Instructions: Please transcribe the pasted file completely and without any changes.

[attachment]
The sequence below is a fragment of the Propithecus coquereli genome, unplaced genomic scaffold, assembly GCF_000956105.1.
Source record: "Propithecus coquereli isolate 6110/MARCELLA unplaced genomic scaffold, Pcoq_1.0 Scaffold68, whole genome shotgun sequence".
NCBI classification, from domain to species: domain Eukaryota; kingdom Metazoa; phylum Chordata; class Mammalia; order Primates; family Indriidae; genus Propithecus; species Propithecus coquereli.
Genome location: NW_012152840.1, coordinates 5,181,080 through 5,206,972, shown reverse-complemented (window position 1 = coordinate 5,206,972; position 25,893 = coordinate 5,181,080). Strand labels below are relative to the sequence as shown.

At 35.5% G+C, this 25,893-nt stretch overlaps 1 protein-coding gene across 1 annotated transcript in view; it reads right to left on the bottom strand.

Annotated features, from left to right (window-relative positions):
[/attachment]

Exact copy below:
The sequence below is a fragment of the Propithecus coquereli genome, unplaced genomic scaffold, assembly GCF_000956105.1.
Source record: "Propithecus coquereli isolate 6110/MARCELLA unplaced genomic scaffold, Pcoq_1.0 Scaffold68, whole genome shotgun sequence".
NCBI classification, from domain to species: domain Eukaryota; kingdom Metazoa; phylum Chordata; class Mammalia; order Primates; family Indriidae; genus Propithecus; species Propithecus coquereli.
Genome location: NW_012152840.1, coordinates 5,181,080 through 5,206,972, shown reverse-complemented (window position 1 = coordinate 5,206,972; position 25,893 = coordinate 5,181,080). Strand labels below are relative to the sequence as shown.

At 35.5% G+C, this 25,893-nt stretch overlaps 1 protein-coding gene across 1 annotated transcript in view; it reads right to left on the bottom strand.

Annotated features, from left to right (window-relative positions):